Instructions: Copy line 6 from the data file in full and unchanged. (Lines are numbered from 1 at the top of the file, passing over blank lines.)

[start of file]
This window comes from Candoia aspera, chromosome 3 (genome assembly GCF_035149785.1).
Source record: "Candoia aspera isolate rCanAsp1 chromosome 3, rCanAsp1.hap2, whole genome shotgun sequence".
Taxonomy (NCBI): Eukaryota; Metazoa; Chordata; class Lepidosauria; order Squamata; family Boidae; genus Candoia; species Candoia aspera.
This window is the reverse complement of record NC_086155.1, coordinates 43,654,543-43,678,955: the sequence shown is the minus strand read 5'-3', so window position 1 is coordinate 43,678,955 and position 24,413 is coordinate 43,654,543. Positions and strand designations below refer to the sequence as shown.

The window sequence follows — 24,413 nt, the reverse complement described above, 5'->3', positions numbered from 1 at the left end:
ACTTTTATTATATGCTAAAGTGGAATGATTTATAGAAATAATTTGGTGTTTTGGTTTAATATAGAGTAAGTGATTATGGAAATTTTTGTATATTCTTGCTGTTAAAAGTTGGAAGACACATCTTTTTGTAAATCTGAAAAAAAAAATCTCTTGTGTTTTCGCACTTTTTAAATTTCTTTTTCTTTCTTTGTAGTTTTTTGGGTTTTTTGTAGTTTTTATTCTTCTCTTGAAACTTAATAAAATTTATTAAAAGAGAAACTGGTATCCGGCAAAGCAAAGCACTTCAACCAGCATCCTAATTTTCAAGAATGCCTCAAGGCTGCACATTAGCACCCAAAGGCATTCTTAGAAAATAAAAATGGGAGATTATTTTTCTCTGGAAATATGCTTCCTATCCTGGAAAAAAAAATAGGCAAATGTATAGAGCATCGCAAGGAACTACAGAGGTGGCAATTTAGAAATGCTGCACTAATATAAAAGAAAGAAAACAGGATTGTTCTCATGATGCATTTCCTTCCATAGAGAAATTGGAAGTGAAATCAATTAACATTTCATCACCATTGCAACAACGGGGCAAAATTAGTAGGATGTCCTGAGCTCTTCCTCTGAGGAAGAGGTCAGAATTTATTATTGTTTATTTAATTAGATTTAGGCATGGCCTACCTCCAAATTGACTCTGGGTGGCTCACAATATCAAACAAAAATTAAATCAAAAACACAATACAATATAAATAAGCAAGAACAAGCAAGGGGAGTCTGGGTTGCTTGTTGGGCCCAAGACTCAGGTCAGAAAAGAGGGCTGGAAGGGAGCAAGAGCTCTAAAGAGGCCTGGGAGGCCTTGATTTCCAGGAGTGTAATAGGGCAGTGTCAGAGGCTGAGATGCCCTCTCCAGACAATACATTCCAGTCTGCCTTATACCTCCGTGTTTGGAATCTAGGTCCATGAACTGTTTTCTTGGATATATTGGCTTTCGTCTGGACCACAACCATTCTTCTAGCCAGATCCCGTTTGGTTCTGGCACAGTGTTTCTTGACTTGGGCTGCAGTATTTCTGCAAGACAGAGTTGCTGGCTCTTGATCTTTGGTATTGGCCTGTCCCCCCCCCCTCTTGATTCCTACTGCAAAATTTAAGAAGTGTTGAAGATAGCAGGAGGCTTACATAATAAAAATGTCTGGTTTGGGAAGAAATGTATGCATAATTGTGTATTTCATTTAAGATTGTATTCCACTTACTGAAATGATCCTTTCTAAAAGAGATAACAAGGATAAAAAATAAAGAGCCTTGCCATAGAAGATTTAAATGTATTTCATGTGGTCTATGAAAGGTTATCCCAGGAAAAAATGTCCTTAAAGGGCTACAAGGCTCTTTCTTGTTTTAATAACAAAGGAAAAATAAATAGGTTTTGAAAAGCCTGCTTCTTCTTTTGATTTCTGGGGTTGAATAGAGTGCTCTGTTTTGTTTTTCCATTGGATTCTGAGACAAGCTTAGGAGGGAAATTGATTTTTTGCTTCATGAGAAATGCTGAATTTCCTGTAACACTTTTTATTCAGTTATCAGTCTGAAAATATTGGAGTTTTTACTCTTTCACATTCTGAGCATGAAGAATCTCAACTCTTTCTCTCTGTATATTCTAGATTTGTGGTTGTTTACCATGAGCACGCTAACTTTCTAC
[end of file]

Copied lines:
ACTTTTATTATATGCTAAAGTGGAATGATTTATAGAAATAATTTGGTGTTTTGGTTTAATATAGAGTAAGTGATTATGGAAATTTTTGTATATTCTTGCTGTTAAAAGTTGGAAGACACATCTTTTTGTAAATCTGAAAAAAAAAATCTCTTGTGTTTTCGCACTTTTTAAATTTCTTTTTCTTTCTTTGTAGTTTTTTGGGTTTTTTGTAGTTTTTATTCTTCTCTTGAAACTTAATAAAATTTATTAAAAGAGAAACTGGTATCCGGCAAAGCAAAGCACTTCAACCAGCATCCTAATTTTCAAGAATGCCTCAAGGCTGCACATTAGCACCCAAAGGCATTCTTAGAAAATAAAAATGGGAGATTATTTTTCTCTGGAAATATGCTTCCTATCCTGGAAAAAAAAATAGGCAAATGTATAGAGCATCGCAAGGAACTACAGAGGTGGCAATTTAGAAATGCTGCACTAATATAAAAGAAAGAAAACAGGATTGTTCTCATGATGCATTTCCTTCCATAGAGAAATTGGAAGTGAAATCAATTAACATTTCATCACCATTGCAACAACGGGGCAAAATTAGTAGGATGTCCTGAGCTCTTCCTCTGAGGAAGAGGTCAGAATTTATTATTGTTTATTTAATTAGATTTAGGCATGGCCTACCTCCAAATTGACTCTGGGTGGCTCACAATATCAAACAAAAATTAAATCAAAAACACAATACAATATAAATAAGCAAGAACAAGCAAGGGGAGTCTGGGTTGCTTGTTGGGCCCAAGACTCAGGTCAGAAAAGAGGGCTGGAAGGGAGCAAGAGCTCTAAAGAGGCCTGGGAGGCCTTGATTTCCAGGAGTGTAATAGGGCAGTGTCAGAGGCTGAGATGCCCTCTCCAGACAATACATTCCAGTCTGCCTTATACCTCCGTGTTTGGAATCTAGGTCCATGAACTGTTTTCTTGGATATATTGGCTTTCGTCTGGACCACAACCATTCTTCTAGCCAGATCCCGTTTGGTTCTGGCACAGTGTTTCTTGACTTGGGCTGCAGTATTTCTGCAAGACAGAGTTGCTGGCTCTTGATCTTTGGTATTGGCCTGTCCCCCCCCCCTCTTGATTCCTACTGCAAAATTTAAGAAGTGTTGAAGATAGCAGGAGGCTTACATAATAAAAATGTCTGGTTTGGGAAGAAATGTATGCATAATTGTGTATTTCATTTAAGATTGTATTCCACTTACTGAAATGATCCTTTCTAAAAGAGATAACAAGGATAAAAAATAAAGAGCCTTGCCATAGAAGATTTAAATGTATTTCATGTGGTCTATGAAAGGTTATCCCAGGAAAAAATGTCCTTAAAGGGCTACAAGGCTCTTTCTTGTTTTAATAACAAAGGAAAAATAAATAGGTTTTGAAAAGCCTGCTTCTTCTTTTGATTTCTGGGGTTGAATAGAGTGCTCTGTTTTGTTTTTCCATTGGATTCTGAGACAAGCTTAGGAGGGAAATTGATTTTTTGCTTCATGAGAAATGCTGAATTTCCTGTAACACTTTTTATTCAGTTATCAGTCTGAAAATATTGGAGTTTTTACTCTTTCACATTCTGAGCATGAAGAATCTCAACTCTTTCTCTCTGTATATTCTAGATTTGTGGTTGTTTACCATGAGCACGCTAACTTTCTAC